In the pit …

Is the electoral success of SYRIZA in Greece a new beginning for the European left or an ideological nightmare?

SYRIZA (United Social Front or ‘Coalition of the radical left’) failed by the tiniest of margins, two seats, to win an overall majority.

REUTERS correspondents, George Georgiopoulos and Angeliki Koutantou, were claiming that (Wednesday 28 January) that Alexis Tsiparis (new Greek prime minister) was continuing with SYRIZA’s commitment to anti-austerity measures but that ‘financial markets’ were falling. This is not what REUTERS were saying 24-hours earlier. I know how REUTERS works; editorial consistency has never been a strong point. I should know; I was a foreign correspondent with them for several years and half of my right leg was blown off as a result. Of course, that could have been down to my own stupidity. Getting in a taxi in Sarajevo was not one of my brightest moves.

Nonetheless, it was being claimed that the Euro (€) had risen against the US dollar ($) and British sterling (£) despite the electoral success of an anti-austerity radical left party. Get used to it! SYRIZA may not have a ‘revolutionary Marxist’ programme out of some text book but this is not 1915; it is 2015. Again … get used to it! If you’re silly (or, in fact, stupid enough) to believe that today revolutionary socialists can storm some kind of ‘Winter Palace’ and declare a ‘workers’ state’ then I think you may require therapy.


SYRIZA has formed a government, in the short-term — we’ll have to see, with a nationalist right-of-centre grouping, Independent Greeks. They are also anti-austerity but, also, anti-immigration which SYRIZA has clearly said it is not. A marriage made in hell? Think about that conundrum. You’ve probably never been married to a skilled family lawyer. My advice — for what it’s worth, which is probably not very much but donations will be acceptable — is DON’T!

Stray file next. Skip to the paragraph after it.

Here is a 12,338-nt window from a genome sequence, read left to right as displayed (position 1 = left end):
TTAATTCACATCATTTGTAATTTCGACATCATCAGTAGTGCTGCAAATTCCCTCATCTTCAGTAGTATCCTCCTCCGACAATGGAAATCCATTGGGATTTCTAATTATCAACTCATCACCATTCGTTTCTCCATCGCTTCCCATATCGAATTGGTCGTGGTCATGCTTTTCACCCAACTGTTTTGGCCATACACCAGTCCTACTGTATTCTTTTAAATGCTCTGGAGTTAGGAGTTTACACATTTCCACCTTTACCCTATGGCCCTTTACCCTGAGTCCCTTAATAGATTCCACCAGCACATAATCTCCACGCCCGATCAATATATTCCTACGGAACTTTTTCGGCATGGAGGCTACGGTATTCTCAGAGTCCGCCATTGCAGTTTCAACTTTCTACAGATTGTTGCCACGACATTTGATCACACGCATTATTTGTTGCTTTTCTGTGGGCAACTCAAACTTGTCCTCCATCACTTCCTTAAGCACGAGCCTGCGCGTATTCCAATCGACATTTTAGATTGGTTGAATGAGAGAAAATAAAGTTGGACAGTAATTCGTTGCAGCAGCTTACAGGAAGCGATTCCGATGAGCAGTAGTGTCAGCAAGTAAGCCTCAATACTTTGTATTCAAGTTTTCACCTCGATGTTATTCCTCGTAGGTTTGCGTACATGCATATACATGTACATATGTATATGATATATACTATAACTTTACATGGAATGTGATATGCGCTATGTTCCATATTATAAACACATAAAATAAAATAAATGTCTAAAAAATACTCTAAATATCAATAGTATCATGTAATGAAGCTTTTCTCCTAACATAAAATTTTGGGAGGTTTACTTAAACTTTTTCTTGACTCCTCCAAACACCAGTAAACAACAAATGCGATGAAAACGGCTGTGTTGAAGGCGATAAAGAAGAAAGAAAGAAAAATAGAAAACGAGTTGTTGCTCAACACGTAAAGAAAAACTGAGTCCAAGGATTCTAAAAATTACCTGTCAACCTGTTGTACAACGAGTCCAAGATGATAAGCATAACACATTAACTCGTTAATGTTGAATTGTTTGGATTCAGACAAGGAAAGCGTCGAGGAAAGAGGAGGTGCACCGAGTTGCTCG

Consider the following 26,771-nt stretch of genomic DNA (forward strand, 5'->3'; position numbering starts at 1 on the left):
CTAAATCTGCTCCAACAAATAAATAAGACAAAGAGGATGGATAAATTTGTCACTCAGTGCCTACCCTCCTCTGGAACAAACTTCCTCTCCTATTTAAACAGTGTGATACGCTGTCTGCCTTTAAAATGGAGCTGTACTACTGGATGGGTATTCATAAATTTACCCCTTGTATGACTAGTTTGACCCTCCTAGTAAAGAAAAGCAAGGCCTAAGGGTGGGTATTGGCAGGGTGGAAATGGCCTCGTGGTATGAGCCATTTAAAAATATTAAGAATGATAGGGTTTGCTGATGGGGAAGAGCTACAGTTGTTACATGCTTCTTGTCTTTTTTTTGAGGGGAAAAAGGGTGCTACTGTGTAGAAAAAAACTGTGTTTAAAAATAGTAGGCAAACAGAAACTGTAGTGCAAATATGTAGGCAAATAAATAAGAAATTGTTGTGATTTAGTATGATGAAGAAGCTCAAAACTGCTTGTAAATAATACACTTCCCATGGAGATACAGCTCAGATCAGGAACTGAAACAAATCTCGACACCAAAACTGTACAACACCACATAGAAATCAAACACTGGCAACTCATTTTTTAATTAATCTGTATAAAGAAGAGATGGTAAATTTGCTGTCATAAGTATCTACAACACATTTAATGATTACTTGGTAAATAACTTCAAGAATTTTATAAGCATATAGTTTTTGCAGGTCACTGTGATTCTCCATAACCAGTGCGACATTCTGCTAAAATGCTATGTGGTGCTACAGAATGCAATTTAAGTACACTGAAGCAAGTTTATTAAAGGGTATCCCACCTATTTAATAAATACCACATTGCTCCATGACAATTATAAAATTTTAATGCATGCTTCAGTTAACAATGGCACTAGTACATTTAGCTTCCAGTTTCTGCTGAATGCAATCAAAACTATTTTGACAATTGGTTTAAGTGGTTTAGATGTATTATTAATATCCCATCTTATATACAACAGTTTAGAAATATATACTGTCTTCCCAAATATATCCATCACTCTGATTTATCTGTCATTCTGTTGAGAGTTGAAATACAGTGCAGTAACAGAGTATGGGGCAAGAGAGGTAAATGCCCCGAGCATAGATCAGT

Where does that leave the radical/revolutionary left? At odds with itself; hardly the first time! Much of the British left (and Europe … and internationally) have never been to keen on ‘nuances’. Well … welcome to the ‘real world’. You may well find something of interest in Trotsky’s early twentieth century love letters (if you’re ‘kinky’) but I very much doubt you’ll find a solution to capitalist-crisis 2015-style. Let me rub it in again — it’s a subject I’ve covered before — but we, revolutionary/radical socialists, need a ‘new’ type of programme. Hard work! Revolutionary change doesn’t happen by magic. That’s a shame; it would be so much easier to wave my revisionist Marxist wand and …

SYRIZA have even indicated that they will talk to the KKE (communist party) which in previous articles/posts I have described as “ultra-sectarian” and “Stalinist” — in fact, they often seem to hate everybody, possibly, even, themselves. I don’t expect those discussions to go far. The KKE don’t like Tsiparis — an ‘euro-communist’ splitter in their eyes — (perhaps he went to Italy and read too much Gramsci). Apparently, they have portraits of Rosa Luxemburg in the SYRIZA Athens office! How appalling is that?

Podemos (“we can”), in Spain, maybe taking a similar road. Insofar as we have any obligations we need to learn from these parties examples.

We don’t know what is going to happen. Oh dear! Revolutionary/radical socialists do not tend to be very keen on the ‘unexpected’. It’s not in the ‘text book’ ✪

Copyright © Roland Wood for Storyboard4 January 2015 or follow @Storyboard4